After checking out the sights in Whiting, we moved on to Little Village. There, our second tour was lead by several youth from an organization called LVEJO (La Organizacion de Justicia Ambiental de la Villita, or, Little Village Environmental Justice Organization). LVEJO gave us an eye-opening tour that included a visiting a chemical plant and a recycling center. The youth leading the tour had been directly involved in trying to stop the chemical plant from being erected in their community. Everyone on the tour left refreshed and inspired by the work of LVEJO – to see youth standing up for their community against incredible odds was invigorating.
Sunday morning began with more stories from communities on the frontlines of environmental devastation. The first presenter was Danny from SEAC, who has been living in West Virgina and organizing around coal issues there for the last 5 years. Danny’s presentation brought tears to my eyes. We learned how the people of Appalachia are suffering severe exploitation of their land and livelihood by coal companies. Coal is a way of life there, yet it destroys the environment and hurts the health of the locals, and everyone knows it’s going to run out soon. Danny explained that though some people are resisting coal mining in their communities, a lot of the time coal companies are the only source of employment in the area. In addition, people who resist have been intimidated. People’s lives are on the line in so many ways.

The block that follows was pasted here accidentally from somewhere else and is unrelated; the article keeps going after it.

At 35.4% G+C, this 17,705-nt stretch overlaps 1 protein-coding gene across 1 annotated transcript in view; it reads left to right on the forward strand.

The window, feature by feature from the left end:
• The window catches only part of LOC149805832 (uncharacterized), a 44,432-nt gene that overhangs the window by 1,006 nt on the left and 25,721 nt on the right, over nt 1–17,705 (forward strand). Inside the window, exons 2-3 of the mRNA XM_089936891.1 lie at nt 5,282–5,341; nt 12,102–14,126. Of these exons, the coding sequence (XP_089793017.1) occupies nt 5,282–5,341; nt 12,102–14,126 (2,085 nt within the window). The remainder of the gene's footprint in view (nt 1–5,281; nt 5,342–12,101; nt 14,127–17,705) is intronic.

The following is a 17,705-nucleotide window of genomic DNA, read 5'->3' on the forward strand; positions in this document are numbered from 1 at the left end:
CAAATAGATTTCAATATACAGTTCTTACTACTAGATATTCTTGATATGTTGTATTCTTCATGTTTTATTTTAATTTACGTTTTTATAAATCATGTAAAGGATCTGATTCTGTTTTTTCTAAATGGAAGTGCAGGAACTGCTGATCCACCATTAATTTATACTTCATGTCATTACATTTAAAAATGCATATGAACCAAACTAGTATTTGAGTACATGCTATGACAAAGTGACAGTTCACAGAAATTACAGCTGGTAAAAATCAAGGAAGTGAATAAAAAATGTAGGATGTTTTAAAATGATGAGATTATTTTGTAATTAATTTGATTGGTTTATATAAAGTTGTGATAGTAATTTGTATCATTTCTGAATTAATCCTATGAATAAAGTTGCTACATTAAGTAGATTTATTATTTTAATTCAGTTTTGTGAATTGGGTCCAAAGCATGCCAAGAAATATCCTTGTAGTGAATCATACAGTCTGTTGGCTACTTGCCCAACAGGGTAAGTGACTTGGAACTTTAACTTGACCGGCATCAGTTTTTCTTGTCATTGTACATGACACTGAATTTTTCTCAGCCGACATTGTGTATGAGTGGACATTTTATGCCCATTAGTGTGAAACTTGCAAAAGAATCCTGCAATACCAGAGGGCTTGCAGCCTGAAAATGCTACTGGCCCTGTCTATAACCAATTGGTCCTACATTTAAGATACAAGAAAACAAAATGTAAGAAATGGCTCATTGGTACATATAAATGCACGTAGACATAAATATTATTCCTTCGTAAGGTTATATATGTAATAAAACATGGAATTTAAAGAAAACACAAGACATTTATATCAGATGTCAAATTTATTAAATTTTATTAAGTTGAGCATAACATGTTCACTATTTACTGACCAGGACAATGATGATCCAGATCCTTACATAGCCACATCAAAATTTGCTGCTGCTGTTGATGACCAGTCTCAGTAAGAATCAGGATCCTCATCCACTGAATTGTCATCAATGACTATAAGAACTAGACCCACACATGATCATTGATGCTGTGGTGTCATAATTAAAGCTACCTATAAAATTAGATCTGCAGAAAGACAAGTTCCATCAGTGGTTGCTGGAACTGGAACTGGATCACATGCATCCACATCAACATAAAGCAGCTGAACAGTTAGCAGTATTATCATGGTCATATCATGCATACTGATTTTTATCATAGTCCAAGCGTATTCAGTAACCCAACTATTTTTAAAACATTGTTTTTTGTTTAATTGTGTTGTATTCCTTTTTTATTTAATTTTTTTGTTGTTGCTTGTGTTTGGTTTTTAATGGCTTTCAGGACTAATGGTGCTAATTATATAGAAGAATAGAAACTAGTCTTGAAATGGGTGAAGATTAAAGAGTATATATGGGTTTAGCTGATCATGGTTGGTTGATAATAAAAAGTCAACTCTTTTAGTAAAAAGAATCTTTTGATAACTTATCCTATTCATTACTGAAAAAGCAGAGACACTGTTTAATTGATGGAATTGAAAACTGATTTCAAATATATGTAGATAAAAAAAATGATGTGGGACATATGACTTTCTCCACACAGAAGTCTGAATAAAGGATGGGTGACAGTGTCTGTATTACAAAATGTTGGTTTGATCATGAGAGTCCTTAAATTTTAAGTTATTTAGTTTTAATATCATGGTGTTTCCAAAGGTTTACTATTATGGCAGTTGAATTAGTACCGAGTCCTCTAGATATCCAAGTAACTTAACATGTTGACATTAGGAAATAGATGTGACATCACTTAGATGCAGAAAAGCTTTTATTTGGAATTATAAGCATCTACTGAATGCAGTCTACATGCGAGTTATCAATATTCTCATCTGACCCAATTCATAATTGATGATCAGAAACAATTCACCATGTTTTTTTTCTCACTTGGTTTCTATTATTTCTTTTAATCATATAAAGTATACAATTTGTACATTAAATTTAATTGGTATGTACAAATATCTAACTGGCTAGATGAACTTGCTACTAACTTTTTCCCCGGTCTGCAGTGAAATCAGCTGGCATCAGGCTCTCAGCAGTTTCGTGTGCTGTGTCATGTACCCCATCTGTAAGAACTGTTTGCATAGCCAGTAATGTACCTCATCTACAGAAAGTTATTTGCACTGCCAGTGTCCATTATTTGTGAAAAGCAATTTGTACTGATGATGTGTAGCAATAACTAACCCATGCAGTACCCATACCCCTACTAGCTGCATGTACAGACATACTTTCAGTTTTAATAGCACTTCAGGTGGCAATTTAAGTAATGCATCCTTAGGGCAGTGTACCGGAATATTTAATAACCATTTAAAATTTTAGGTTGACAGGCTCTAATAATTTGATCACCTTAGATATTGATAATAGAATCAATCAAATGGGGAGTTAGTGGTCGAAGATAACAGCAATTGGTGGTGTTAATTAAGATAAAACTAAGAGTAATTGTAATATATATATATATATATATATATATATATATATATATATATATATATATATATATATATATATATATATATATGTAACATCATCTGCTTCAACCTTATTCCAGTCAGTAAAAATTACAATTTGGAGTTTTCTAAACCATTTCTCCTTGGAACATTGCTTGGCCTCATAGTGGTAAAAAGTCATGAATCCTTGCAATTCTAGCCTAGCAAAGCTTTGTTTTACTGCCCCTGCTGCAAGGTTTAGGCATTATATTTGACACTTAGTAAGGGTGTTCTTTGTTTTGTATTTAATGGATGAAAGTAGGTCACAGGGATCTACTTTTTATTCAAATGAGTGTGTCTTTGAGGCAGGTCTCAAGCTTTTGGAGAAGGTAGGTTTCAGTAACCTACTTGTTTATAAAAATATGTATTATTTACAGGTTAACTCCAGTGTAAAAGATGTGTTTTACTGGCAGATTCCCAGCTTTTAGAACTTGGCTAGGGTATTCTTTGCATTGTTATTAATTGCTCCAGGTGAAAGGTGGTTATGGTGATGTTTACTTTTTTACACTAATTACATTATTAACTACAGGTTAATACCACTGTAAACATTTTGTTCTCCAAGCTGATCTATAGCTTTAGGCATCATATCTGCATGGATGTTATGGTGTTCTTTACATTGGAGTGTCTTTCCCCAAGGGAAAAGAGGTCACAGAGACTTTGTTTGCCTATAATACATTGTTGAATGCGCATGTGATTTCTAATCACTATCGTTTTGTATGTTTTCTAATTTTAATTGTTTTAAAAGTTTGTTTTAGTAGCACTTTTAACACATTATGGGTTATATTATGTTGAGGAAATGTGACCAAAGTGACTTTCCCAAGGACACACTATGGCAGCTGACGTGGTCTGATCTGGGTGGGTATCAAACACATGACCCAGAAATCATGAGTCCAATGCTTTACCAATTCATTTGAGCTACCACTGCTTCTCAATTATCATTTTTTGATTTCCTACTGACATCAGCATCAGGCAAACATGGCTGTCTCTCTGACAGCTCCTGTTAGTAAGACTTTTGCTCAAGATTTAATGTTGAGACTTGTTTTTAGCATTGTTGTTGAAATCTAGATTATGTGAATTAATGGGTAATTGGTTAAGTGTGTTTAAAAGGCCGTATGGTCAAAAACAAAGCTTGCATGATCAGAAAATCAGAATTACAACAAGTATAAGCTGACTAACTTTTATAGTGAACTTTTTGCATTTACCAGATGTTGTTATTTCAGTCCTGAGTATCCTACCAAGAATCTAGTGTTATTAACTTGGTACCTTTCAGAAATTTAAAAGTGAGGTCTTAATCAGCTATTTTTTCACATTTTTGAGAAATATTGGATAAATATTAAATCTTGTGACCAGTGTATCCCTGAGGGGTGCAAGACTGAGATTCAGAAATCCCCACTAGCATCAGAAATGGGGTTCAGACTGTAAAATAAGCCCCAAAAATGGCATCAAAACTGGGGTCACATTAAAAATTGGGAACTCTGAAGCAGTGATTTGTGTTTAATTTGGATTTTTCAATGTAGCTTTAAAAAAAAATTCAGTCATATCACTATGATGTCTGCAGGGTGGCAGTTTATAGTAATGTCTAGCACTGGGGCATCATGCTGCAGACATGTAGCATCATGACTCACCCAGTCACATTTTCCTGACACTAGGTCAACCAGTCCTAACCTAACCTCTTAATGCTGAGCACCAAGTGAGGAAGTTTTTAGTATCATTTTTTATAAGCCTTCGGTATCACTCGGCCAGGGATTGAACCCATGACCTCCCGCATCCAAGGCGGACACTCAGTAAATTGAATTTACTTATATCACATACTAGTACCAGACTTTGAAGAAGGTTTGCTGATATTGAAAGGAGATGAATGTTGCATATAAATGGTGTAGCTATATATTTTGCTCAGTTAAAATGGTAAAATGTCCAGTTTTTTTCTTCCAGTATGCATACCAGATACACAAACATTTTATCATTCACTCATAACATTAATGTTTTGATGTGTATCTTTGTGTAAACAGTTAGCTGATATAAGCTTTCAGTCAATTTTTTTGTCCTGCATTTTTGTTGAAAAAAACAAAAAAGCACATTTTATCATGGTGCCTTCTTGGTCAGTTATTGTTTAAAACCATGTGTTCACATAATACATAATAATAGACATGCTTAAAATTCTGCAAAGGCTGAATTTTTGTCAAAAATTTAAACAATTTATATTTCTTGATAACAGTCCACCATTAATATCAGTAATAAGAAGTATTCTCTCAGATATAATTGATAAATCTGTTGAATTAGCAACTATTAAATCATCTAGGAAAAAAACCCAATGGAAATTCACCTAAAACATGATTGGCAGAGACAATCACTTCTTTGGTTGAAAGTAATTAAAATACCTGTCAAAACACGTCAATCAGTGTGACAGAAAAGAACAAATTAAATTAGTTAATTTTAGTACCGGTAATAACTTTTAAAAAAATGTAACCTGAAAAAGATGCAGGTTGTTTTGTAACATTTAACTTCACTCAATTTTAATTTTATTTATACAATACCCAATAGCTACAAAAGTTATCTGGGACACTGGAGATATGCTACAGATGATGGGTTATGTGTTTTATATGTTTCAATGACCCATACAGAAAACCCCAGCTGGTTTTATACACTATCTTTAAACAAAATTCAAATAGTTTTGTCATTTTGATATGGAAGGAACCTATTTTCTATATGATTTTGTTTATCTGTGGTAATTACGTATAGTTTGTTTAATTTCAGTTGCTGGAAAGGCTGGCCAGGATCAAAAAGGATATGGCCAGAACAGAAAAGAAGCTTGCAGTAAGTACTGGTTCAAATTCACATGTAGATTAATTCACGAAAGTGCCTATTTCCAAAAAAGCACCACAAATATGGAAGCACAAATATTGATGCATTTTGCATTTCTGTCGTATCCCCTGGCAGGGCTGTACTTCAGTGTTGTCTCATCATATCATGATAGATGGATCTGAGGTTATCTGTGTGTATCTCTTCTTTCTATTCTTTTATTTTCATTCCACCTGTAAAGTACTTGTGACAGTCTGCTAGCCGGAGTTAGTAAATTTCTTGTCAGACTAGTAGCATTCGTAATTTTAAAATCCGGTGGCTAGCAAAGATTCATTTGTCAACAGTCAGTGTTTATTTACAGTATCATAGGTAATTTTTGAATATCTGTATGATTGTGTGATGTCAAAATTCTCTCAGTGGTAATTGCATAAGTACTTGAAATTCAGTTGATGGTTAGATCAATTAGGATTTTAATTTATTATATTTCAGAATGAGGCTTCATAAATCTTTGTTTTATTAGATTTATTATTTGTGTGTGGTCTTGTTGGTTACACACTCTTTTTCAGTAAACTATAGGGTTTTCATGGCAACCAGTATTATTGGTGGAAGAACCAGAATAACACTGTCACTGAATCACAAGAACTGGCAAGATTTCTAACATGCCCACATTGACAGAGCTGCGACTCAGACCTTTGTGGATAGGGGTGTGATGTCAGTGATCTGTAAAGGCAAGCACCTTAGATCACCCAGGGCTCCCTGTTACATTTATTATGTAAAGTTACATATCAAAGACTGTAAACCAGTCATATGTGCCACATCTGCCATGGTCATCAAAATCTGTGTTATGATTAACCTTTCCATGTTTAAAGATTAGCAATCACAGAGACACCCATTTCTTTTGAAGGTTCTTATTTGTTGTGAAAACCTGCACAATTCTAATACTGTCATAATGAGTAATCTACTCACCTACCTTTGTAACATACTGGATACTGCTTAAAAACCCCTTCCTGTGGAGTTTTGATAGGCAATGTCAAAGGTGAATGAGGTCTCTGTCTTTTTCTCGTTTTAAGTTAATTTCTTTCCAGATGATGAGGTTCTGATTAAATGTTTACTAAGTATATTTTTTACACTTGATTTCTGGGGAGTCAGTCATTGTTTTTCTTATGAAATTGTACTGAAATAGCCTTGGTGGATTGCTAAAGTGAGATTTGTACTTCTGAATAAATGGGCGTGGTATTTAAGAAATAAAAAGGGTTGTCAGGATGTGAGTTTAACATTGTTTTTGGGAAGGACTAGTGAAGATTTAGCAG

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The second panel presenter was a woman named Leticia who had flown in from Paraguay. In her community, U.S. transnational corporations have bought up the rainforest land where her community lives and are planting soy and palm plantations. The companies (which include Archer Daniels Midland, Bunge and Cargill, check out the RAN Agribusiness campaign site for more info) say that they are providing jobs in Paraguay, but the plantations only employ one person per 1000 hectares, whereas the historical subsistence farming practices practiced by Leticia’s community employed 5 people per 1 hectare. So basically the land has been taken away from them so they can’t grow their own food, they can’t get jobs (or the few that are available are with the businesses that exploit them), and their entire culture, which is dependent upon their traditional farming practices and connection to the rainforest, is slowly being destroyed. And again, people who resist are having their lives threatened.